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Stocks B / Berkshire Hathaway


Subject:  Re: Interest Rates Date:  2/13/2018  3:58 AM
Author:  Zzorac Number:  234466 of 250316

All that "limits" the amounts that can be bought in the auction are total reserves in the system. However, reserves are more or less supplied on demand by the Fed (especially in the case of Treasury auctions because the Fed is the fiscal agent of the government).

Above doesn't sound right to me. Right now the Fed is not buying any treasury securities. All new supply in treasury auctions must be bought by other buyers.

What is interesting is the fact that the Fed has announced its intention to drain reserves from the system. On the other hand, deficit spending (all other things being equal) increases reserves in the system. However, both can (and will) be done

I don't think both can be done at the same time.

The Federal Government's bond sale operations should really not be thought of as "borrowing" operations. They are "reserve and money supply management" operations. Unfortunately, this trips everyone up because everyone thinks of "bonds=debt"

Treasury securities are debt. I am having trouble thinking of these as anything else.

If the Fed is able to successfully shrink its balance sheet, the treasury securities will end up being only temporarily held by the Fed. In this scenario, an argument can be made that the Fed did not monetize debt. Is this what you meant by "reserve and money supply management" operations? If so, it only applies to treasury debt held by the Fed which is a small percentage of total debt.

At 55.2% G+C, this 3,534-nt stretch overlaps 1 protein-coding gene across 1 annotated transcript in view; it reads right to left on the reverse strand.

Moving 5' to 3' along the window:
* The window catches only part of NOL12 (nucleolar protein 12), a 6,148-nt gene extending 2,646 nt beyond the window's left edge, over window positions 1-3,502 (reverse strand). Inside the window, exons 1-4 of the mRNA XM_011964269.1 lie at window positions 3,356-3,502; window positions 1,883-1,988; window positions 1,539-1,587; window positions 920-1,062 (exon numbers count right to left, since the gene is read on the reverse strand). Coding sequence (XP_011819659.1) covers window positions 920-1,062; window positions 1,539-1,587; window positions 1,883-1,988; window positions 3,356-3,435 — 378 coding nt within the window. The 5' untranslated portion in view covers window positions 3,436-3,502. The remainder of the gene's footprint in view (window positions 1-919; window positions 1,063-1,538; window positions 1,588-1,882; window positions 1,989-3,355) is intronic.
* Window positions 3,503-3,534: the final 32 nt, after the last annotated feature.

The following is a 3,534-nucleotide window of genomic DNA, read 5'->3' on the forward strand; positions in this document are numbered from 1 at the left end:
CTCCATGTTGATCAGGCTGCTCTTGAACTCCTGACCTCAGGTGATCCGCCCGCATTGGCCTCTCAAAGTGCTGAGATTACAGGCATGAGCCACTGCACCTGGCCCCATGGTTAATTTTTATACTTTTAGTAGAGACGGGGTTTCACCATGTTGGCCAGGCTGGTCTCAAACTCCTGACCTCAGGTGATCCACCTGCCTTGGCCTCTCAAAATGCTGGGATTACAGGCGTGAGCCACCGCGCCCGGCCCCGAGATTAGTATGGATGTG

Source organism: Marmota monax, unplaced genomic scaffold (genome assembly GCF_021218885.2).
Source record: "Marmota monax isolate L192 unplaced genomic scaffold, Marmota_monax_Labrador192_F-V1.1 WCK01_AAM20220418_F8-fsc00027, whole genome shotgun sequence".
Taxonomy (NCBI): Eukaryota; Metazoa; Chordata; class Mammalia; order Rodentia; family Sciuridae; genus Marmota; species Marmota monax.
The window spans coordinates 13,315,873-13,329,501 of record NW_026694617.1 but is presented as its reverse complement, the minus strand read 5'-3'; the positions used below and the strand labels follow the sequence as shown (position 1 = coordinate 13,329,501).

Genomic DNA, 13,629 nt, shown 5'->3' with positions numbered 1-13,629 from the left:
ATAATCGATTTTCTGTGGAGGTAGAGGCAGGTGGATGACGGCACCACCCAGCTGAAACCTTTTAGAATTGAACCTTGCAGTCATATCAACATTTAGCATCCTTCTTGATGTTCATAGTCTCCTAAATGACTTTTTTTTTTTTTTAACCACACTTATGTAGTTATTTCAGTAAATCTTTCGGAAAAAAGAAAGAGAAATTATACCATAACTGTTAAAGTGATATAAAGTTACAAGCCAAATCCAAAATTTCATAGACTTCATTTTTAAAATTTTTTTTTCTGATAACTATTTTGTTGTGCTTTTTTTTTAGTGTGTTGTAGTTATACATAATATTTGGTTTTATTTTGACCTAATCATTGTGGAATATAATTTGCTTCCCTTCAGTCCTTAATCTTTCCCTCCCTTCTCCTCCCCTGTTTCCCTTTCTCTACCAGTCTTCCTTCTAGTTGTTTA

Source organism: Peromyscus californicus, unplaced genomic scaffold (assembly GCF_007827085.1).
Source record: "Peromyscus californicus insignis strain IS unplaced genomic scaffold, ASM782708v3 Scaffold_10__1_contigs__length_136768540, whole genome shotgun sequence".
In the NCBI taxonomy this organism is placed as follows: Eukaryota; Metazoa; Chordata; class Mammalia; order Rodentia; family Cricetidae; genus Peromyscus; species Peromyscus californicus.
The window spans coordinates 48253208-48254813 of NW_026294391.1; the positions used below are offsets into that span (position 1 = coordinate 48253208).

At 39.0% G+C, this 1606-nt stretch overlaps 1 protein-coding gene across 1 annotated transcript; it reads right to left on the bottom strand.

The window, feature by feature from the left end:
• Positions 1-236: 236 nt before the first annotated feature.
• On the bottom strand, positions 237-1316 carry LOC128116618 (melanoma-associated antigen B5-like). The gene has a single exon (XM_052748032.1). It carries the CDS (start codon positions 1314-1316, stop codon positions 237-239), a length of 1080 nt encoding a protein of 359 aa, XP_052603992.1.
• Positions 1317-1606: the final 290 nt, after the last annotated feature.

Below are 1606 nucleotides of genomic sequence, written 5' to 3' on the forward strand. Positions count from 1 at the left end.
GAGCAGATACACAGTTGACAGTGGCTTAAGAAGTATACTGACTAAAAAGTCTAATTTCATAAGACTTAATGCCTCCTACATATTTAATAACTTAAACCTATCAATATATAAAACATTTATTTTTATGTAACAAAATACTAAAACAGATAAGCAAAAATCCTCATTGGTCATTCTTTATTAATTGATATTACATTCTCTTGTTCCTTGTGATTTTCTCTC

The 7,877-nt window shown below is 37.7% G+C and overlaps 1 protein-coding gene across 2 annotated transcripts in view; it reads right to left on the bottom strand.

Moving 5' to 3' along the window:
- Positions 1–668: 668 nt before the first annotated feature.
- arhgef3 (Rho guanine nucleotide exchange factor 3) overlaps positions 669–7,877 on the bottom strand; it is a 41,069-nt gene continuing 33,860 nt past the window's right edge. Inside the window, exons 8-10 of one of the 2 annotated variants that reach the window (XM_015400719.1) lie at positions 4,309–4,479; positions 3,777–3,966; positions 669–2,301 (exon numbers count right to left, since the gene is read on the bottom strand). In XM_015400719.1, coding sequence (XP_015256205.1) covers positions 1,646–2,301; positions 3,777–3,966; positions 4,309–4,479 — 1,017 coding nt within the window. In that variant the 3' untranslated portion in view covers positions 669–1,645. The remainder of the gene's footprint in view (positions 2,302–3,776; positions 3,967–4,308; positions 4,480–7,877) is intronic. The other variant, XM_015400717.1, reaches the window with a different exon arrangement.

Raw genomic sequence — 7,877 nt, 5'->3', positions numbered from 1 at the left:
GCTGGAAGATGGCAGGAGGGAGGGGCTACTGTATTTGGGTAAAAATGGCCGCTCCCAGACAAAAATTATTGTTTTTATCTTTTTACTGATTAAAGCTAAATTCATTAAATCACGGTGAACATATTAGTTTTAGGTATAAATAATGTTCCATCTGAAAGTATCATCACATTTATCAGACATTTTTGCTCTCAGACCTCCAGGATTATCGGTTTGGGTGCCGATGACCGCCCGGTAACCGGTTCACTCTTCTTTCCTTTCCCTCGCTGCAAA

Debt as of end of last month stands at 20.493 trillion. This can be divided into 5.690 trillion held by intragovernmental entities and the rest (14.803 trillion) is classified as public debt.

Intragovernmental refers to agencies like the social security trust fund, medicare trust fund, military retirement fund and various other mostly pension funds attached to more than 200 federal agencies.

Public debt holders refers to Foreign holders, the Fed, mutual funds, state and local government, private pension funds, banks, insurance companies, individuals, corporations, trusts and estates, etc.

Surely the above non-Fed holders think of treasury bonds as debt that they are owed. In any case, the reason I looked into this topic was to understand who buys treasury bonds and how interest rates could go up if these buyers demanded higher rates. The list of current owners gives us a good idea of who the buyers are. A lot of the demand, especially from government entities and regulation bound banks and insurance companies is probably price insensitive. But I can also see private buyers holding out until enticed by higher rates.
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